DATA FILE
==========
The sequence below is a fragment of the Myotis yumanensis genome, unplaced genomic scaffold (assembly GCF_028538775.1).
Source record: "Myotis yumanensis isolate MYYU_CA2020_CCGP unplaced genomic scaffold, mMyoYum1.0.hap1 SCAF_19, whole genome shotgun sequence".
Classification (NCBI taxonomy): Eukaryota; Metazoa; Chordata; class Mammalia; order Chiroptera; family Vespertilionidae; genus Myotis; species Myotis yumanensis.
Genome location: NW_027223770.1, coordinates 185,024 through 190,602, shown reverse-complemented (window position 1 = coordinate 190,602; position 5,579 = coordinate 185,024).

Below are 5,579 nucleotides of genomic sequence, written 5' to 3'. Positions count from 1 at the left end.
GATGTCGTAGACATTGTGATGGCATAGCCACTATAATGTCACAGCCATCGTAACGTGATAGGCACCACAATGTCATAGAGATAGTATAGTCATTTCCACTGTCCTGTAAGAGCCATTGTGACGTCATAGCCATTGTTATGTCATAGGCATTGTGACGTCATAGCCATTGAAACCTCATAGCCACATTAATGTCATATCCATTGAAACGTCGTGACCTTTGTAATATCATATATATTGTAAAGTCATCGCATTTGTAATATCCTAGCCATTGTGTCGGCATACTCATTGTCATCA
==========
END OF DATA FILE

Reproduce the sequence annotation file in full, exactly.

The sequence below is a fragment of the Myotis yumanensis genome, unplaced genomic scaffold (assembly GCF_028538775.1).
Source record: "Myotis yumanensis isolate MYYU_CA2020_CCGP unplaced genomic scaffold, mMyoYum1.0.hap1 SCAF_19, whole genome shotgun sequence".
Classification (NCBI taxonomy): Eukaryota; Metazoa; Chordata; class Mammalia; order Chiroptera; family Vespertilionidae; genus Myotis; species Myotis yumanensis.
Genome location: NW_027223770.1, coordinates 185,024 through 190,602, shown reverse-complemented (window position 1 = coordinate 190,602; position 5,579 = coordinate 185,024).

Below are 5,579 nucleotides of genomic sequence, written 5' to 3'. Positions count from 1 at the left end.
GATGTCGTAGACATTGTGATGGCATAGCCACTATAATGTCACAGCCATCGTAACGTGATAGGCACCACAATGTCATAGAGATAGTATAGTCATTTCCACTGTCCTGTAAGAGCCATTGTGACGTCATAGCCATTGTTATGTCATAGGCATTGTGACGTCATAGCCATTGAAACCTCATAGCCACATTAATGTCATATCCATTGAAACGTCGTGACCTTTGTAATATCATATATATTGTAAAGTCATCGCATTTGTAATATCCTAGCCATTGTGTCGGCATACTCATTGTCATCA